Back in September, I wrote about how I saw in the process of replacing our front doors what I thought would be one of our Guiding Principles—the principle that came out “Everyone is Welcome”. Well, now it’s clear to me that God had us using all of our Guiding Principles in that process—even though we didn’t consciously know what they were yet. And here’s how:
1)Jesus is Lord and Savior. Conversations about our broken doors and whether we thought they ought to be repaired (again) or replaced have been going on around here for years. Some people wanted new doors, some people didn’t think we needed them. Hours and hours were spent in council meetings on whose opinion should win, but nobody wanted to hurt anybodies feelings, and so nothing ever seemed to happen. That is until the conversation started to move away from “what do we want/need/think is best” and towards “What is God calling us to do?” Jesus—not me, the council, or even the congregation—is Lord, and when we started to think in this way it lead to…
2) Everyone is Welcome. When we started to think about what God is calling us to do and be, and how we proclaim (or don’t proclaim) Jesus to the world it quickly became clear that we believe “Everyone is Welcome” but our old, clunky, broken doors were communicating “Everyone Stay Out!” In a clear use of our emerging Guiding Principle, the old doors were quickly gone, funds raised, and new ones installed—not because somebody wanted it and they one, but because we together saw how we weren’t living up to something very central to us, and were communicating to the world exactly the opposite of what God was calling us to.
3) Love Changes People. Though the process to replace the doors happened quickly, there continued to be different opinions on whether this was the right move or the right time. Rather than pushing for their way, those who felt called to lead us into getting new doors helped us gently see the possibility of change, loving us into a new future. It was actually the kids who got most excited about this, each week they pasted a picture of one sort of door we might want to get onto the old doors. Little by little the dream began to spread, lovingly rather than by force, and pretty soon the congregation was alive with talk of the vision of new doors. Rather than conflict, I heard those with objections being heard, their opinions valued and listened to, and instead of being the “loosers” were part of the process, whether they every thought replacing the doors was a good idea or not.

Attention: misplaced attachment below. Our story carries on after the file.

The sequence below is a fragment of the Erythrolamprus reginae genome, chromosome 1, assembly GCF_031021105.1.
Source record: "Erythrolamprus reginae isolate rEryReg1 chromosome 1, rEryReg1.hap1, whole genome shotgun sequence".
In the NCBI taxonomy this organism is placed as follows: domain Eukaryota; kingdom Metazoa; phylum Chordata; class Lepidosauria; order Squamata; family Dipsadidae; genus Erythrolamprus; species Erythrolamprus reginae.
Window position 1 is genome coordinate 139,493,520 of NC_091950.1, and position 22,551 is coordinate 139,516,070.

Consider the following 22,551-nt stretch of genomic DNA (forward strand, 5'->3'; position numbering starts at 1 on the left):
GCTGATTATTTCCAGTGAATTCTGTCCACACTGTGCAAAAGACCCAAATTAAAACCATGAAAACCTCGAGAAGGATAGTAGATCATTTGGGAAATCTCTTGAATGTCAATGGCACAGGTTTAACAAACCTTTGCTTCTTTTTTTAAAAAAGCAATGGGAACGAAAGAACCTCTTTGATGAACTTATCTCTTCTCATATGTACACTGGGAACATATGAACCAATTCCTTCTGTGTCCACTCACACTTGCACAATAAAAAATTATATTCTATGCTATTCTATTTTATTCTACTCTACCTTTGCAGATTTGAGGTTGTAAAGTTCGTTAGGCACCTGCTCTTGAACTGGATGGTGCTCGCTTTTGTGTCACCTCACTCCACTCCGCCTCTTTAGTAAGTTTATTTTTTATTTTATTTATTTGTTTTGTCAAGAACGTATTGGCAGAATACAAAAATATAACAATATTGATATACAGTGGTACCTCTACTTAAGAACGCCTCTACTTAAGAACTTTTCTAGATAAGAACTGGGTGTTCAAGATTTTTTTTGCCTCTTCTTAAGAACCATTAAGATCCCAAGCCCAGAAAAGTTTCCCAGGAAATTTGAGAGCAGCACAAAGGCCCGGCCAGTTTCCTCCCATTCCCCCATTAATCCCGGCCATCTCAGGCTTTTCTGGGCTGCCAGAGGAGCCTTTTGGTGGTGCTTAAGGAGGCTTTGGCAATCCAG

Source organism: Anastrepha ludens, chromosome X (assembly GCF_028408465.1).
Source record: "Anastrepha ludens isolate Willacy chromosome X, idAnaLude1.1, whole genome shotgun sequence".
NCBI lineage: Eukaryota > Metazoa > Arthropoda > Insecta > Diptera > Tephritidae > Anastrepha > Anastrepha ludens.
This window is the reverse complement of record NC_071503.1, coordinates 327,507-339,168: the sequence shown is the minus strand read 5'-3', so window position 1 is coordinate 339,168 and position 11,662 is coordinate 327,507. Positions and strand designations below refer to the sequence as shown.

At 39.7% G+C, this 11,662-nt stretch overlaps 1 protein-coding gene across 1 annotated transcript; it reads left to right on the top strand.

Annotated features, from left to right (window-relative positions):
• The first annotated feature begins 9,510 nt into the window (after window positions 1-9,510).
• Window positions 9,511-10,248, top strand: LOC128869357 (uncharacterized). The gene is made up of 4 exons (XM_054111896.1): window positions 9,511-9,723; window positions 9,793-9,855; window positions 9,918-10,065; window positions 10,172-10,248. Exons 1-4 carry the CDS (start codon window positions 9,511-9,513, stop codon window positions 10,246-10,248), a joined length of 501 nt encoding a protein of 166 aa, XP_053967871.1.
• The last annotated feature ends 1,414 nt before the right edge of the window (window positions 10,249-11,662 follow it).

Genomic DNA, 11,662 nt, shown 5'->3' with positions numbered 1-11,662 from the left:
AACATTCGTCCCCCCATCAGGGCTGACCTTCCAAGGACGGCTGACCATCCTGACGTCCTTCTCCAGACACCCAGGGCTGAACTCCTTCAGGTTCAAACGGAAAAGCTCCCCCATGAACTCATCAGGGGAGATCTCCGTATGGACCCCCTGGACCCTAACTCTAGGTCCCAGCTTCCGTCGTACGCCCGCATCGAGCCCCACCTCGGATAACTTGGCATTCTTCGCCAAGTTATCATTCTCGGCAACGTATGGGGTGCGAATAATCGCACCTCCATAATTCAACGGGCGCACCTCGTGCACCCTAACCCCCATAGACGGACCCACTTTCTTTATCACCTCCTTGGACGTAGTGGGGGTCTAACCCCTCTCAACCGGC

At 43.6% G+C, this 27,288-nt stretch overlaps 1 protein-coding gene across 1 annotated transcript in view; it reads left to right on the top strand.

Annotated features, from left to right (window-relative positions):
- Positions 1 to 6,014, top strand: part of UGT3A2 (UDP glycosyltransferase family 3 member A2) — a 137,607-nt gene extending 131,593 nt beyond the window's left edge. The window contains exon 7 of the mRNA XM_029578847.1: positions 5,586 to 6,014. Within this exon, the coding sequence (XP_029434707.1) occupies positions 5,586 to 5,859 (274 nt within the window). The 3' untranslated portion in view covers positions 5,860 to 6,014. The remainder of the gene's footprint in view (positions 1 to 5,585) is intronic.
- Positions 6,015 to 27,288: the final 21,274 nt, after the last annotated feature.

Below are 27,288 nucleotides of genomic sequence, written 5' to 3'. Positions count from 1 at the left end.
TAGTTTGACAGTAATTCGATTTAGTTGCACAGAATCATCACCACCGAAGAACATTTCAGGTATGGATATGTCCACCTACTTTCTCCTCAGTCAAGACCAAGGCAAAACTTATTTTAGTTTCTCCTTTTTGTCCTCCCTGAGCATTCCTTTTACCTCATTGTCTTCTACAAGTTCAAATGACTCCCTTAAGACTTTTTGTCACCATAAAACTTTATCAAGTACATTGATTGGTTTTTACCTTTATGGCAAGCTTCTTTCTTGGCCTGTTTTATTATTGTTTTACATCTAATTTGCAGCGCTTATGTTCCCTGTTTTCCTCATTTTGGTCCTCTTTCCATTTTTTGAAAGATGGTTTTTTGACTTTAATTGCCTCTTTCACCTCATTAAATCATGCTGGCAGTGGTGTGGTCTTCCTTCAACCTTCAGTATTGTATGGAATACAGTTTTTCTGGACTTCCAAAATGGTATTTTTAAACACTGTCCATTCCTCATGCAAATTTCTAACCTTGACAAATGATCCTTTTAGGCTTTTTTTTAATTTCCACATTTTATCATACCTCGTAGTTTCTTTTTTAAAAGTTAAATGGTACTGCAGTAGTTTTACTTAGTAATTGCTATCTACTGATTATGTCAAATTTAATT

4) We are Called to Work in God’s World One of the best reasons against the doors that was raised was “wouldn’t this money be better spent in helping the needy?” If we believe “we are called to work in God’s world” we should always ask this question—and carefully weigh our decision. As the people of God we should not simply think of ourselves, our own needs and wants, but should always be mindful of our role in the world and the plight of those who struggle to survive. But rather than a selfish “we want our church to look pretty” decision, in the end the motivation for the new doors was welcoming those outside our community, done not for us, but for others—following God’s call to hospitality.
5) God Uses Ordinary People Like Us. Though the council had gone back and forth about the old doors, this transformation happened not because of a council decision, but because ordinary people felt called to lead, and to hold us to our Guiding Principle “Everyone is Welcome”. The official vote came long after the vision had been stirred, a good portion of money raised, and real excitement built over this transformation. And though there were a few people who contributed a large amount of money, each of us who put even a few dollars into the plate for the doors helped to make this happen. In small and large ways God used us to make this transformation happen, a visible sign to us and to all who enter that God is at work at Bethlehem—that we are being transformed from the inside out. And through something as simple as some new doors.
6) God Shows the Way. In the end, the success of our new doors had little to do with our efforts, our casting of the vision, or anything else that we did. Instead, because we took the time to listen to God, to pray and dream about what God might want us to do and the sort of church God wants us to be, God lead us into transformation. And through this process we got a taste of what it looks like to engage in transformational ministry, to use our Guiding Principles (even if we didn’t know it at the time), and to follow God’s lead.
Isn’t Transformation fun?